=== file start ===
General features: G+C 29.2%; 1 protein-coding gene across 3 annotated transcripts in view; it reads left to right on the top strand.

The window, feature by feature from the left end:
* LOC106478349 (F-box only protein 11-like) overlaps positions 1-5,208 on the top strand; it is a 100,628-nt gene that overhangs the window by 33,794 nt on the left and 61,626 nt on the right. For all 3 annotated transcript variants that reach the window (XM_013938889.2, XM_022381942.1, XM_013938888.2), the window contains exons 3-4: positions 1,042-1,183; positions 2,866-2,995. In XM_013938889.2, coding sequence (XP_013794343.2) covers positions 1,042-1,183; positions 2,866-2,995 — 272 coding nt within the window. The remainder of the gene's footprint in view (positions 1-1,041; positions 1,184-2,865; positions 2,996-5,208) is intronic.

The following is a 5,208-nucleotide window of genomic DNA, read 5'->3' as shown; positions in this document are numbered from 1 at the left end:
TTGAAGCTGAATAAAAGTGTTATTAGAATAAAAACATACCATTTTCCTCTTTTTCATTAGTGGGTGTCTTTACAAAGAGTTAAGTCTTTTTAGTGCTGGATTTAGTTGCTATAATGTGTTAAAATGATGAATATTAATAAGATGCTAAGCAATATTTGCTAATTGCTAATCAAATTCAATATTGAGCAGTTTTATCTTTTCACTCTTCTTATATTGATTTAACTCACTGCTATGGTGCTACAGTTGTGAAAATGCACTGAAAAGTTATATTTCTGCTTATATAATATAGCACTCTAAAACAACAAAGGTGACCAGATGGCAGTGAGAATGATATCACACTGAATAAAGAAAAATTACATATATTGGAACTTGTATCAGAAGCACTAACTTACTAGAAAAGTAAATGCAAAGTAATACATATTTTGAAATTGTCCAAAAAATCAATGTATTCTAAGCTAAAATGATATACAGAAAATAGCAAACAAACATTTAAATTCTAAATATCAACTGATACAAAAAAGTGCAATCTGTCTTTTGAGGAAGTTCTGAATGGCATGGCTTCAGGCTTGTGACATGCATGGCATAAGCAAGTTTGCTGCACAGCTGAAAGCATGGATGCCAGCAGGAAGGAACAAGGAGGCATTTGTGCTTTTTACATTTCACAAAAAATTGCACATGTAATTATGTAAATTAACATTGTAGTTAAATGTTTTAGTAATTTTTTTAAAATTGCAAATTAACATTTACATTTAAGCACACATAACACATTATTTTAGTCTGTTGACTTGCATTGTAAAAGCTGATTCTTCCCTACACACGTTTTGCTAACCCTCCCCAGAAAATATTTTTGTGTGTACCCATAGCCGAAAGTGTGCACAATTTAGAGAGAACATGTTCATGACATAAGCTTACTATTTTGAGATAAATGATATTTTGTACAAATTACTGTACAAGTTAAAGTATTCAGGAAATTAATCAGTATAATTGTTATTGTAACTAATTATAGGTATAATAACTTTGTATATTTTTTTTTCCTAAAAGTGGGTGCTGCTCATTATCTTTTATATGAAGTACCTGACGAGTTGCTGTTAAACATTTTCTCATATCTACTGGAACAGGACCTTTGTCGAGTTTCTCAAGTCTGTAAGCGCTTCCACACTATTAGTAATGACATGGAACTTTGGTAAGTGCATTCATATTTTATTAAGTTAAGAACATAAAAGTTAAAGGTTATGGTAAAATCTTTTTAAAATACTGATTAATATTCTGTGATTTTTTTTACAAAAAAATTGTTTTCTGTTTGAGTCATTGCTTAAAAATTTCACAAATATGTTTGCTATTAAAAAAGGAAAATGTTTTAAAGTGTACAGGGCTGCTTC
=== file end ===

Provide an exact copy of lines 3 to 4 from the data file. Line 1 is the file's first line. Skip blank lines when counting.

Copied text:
* LOC106478349 (F-box only protein 11-like) overlaps positions 1-5,208 on the top strand; it is a 100,628-nt gene that overhangs the window by 33,794 nt on the left and 61,626 nt on the right. For all 3 annotated transcript variants that reach the window (XM_013938889.2, XM_022381942.1, XM_013938888.2), the window contains exons 3-4: positions 1,042-1,183; positions 2,866-2,995. In XM_013938889.2, coding sequence (XP_013794343.2) covers positions 1,042-1,183; positions 2,866-2,995 — 272 coding nt within the window. The remainder of the gene's footprint in view (positions 1-1,041; positions 1,184-2,865; positions 2,996-5,208) is intronic.

The following is a 5,208-nucleotide window of genomic DNA, read 5'->3' as shown; positions in this document are numbered from 1 at the left end: